Thanks for this post. I lived in Austin in the 80's and now live in Dallas. I don't get down there near enough and its nice to see Austin getting onboard with a rail system. Here in Dallas you can go from far north Plano to south Dallas. And from downtown Dallas all the way to Ft Worth by rail. A day pass for the rail on Dart is only $2. I havent taken the one to Ft Worth but I think it is only $5. Cheap way to get around. I live near the Mockingbird station and my wife and I take our daughter to the Dallas Zoo via the rail. It lets out right accross the street from it.

Lane [lagbnaft cxe gmail punkto com] • 2004.11.18
Thanks for the news about Huntsman. My quick Google search turned up some speculation but not a definite statement like that Statesman article.

Yes, as I said, that Braker shot was taken looking south from the overpass. My guess is that the driving range is rented cheap from some government agency as it looks like it's in a flood control feature and they could simply cancel the lease when it's time to build the station.

That raises the question of whether it makes sense to park cars for a train station in a flood control feature. What happens when all the downtown workers hear that it's raining? Will they madly dash back up to Braker to retrieve their cars?

Alternative locations for parking could be on slightly higher ground on the Pickle campus, but knowing UT I think that's unlikely. Or the whole station could be on the north side of that overpass (behind me in the picture), where the City of Austin owns a few acres of currently empty parking lot for the industrial/R&D park across Braker from Pickle. That would make one wonder why they named the station after the Pickle campus, but as with Justin, they seem to be willing to name them after things which are nearby, not right next door.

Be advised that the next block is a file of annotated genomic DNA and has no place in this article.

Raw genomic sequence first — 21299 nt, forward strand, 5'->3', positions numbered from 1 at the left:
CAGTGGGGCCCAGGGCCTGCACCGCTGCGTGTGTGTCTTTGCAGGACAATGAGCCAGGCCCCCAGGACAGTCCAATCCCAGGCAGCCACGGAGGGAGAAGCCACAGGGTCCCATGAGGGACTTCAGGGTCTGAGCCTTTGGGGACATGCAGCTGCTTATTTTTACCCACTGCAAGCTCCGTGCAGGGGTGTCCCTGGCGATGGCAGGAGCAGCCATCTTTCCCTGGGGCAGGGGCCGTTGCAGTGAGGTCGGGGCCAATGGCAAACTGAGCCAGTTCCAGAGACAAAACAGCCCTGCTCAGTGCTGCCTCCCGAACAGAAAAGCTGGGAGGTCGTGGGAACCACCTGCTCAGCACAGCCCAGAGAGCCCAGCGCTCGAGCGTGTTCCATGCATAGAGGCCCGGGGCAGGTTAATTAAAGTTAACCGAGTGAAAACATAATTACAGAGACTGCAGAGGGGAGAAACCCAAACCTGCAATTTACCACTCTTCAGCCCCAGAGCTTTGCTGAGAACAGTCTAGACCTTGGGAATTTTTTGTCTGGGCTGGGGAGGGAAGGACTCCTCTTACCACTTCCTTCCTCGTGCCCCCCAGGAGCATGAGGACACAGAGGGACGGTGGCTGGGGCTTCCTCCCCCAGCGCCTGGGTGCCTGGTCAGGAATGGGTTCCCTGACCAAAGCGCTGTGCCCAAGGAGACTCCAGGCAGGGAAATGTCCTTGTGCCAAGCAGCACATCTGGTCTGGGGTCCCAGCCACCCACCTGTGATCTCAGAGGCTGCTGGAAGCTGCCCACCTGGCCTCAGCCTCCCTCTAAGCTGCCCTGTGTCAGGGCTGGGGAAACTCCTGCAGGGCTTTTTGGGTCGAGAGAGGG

Somewhere there is no doubt a Cap Metro document which pins these things down and would put an end to all my speculation. This is mostly recreation, not a serious planning discussion. (Maybe I should have posted it under "travel"!)

Prentiss Riddle [riddle cxe io punkto com] • 2004.11.18
Lane, yes, Dallas has a great system. Whether Austin's will be has been the subject of much discussion. But I promised to drop that for now...

Prentiss Riddle [riddle cxe io punkto com] • 2004.11.18
I just thought of a very good reason not to name station 5 the "Lamar/Airport" station: Airport Blvd. is nowhere near the airport and there's no telling how many out-of-towners would go there by mistake.

I recall thinking what a misfeature it was that Mexico City's rail system has an "Aeropuerto" station which is miles from their airport. At one time it was the closest station and the name made sense but now there's a completely separate line that goes right there. Rather like Airport Blvd. itself, come to think of it.

Prentiss Riddle [riddle cxe io punkto com] • 2004.11.18
The driving range at Braker has the MoPac tracks running beside it and the Pickle Center. The CapMetro tracks are on the other side of Burnet running through the IBM campus and then some industrial buildings.

Map of the area

Strangely the map above mislabels the IBM campus. IBM owns land North and East of the Burnet/Braker intersection. The purple land labelled IBM is the Domain land of the infamous shopping mall--IBM sold it to Endeavor years ago and leased it back. I don't know if all the Domain land will be turned into shopping or not. The driving range is slated to be another mall from Simon I believe, which strikes me as mall pollution and really funny considering Simon owns the extremely nearby Arboretum. So, this station would serve 2 extremely close malls (assuming they get built), Pickle and IBM. The Arboretum, National Instruments and a lot of other companies are nearby for the circulating buses. Could be a well used stop.